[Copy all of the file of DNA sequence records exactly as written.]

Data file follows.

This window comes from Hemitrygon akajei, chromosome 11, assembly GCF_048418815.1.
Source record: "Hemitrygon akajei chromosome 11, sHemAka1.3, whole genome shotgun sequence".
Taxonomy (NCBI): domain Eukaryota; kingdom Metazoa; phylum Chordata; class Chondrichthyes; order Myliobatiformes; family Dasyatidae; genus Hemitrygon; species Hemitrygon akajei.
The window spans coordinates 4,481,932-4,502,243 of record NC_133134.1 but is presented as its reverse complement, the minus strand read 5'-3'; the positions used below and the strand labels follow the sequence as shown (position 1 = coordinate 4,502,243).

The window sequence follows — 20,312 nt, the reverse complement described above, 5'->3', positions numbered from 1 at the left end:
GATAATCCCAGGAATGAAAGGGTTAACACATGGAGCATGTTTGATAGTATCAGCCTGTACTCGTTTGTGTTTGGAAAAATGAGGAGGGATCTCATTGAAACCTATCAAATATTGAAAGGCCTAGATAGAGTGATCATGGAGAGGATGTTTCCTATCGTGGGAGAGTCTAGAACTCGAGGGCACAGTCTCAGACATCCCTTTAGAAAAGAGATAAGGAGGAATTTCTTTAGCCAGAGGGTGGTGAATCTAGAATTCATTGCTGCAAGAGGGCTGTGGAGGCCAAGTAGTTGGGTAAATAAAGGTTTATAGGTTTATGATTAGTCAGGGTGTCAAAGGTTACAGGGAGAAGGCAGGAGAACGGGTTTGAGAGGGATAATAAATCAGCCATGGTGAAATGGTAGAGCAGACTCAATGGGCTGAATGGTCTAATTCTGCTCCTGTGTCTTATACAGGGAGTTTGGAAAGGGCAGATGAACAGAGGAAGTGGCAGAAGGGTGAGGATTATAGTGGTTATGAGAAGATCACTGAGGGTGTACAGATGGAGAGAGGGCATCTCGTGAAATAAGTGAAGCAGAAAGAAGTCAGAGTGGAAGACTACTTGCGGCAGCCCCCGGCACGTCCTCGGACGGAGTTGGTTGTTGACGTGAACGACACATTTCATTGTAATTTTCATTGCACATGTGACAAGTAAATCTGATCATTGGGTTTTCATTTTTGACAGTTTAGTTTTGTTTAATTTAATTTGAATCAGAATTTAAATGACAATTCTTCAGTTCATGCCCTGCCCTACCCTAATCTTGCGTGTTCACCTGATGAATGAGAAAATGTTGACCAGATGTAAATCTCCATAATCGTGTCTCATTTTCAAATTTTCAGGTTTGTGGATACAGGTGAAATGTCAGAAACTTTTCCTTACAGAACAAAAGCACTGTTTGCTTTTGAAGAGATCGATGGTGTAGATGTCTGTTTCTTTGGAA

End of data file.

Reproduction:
This window comes from Hemitrygon akajei, chromosome 11, assembly GCF_048418815.1.
Source record: "Hemitrygon akajei chromosome 11, sHemAka1.3, whole genome shotgun sequence".
Taxonomy (NCBI): domain Eukaryota; kingdom Metazoa; phylum Chordata; class Chondrichthyes; order Myliobatiformes; family Dasyatidae; genus Hemitrygon; species Hemitrygon akajei.
The window spans coordinates 4,481,932-4,502,243 of record NC_133134.1 but is presented as its reverse complement, the minus strand read 5'-3'; the positions used below and the strand labels follow the sequence as shown (position 1 = coordinate 4,502,243).

The window sequence follows — 20,312 nt, the reverse complement described above, 5'->3', positions numbered from 1 at the left end:
GATAATCCCAGGAATGAAAGGGTTAACACATGGAGCATGTTTGATAGTATCAGCCTGTACTCGTTTGTGTTTGGAAAAATGAGGAGGGATCTCATTGAAACCTATCAAATATTGAAAGGCCTAGATAGAGTGATCATGGAGAGGATGTTTCCTATCGTGGGAGAGTCTAGAACTCGAGGGCACAGTCTCAGACATCCCTTTAGAAAAGAGATAAGGAGGAATTTCTTTAGCCAGAGGGTGGTGAATCTAGAATTCATTGCTGCAAGAGGGCTGTGGAGGCCAAGTAGTTGGGTAAATAAAGGTTTATAGGTTTATGATTAGTCAGGGTGTCAAAGGTTACAGGGAGAAGGCAGGAGAACGGGTTTGAGAGGGATAATAAATCAGCCATGGTGAAATGGTAGAGCAGACTCAATGGGCTGAATGGTCTAATTCTGCTCCTGTGTCTTATACAGGGAGTTTGGAAAGGGCAGATGAACAGAGGAAGTGGCAGAAGGGTGAGGATTATAGTGGTTATGAGAAGATCACTGAGGGTGTACAGATGGAGAGAGGGCATCTCGTGAAATAAGTGAAGCAGAAAGAAGTCAGAGTGGAAGACTACTTGCGGCAGCCCCCGGCACGTCCTCGGACGGAGTTGGTTGTTGACGTGAACGACACATTTCATTGTAATTTTCATTGCACATGTGACAAGTAAATCTGATCATTGGGTTTTCATTTTTGACAGTTTAGTTTTGTTTAATTTAATTTGAATCAGAATTTAAATGACAATTCTTCAGTTCATGCCCTGCCCTACCCTAATCTTGCGTGTTCACCTGATGAATGAGAAAATGTTGACCAGATGTAAATCTCCATAATCGTGTCTCATTTTCAAATTTTCAGGTTTGTGGATACAGGTGAAATGTCAGAAACTTTTCCTTACAGAACAAAAGCACTGTTTGCTTTTGAAGAGATCGATGGTGTAGATGTCTGTTTCTTTGGAA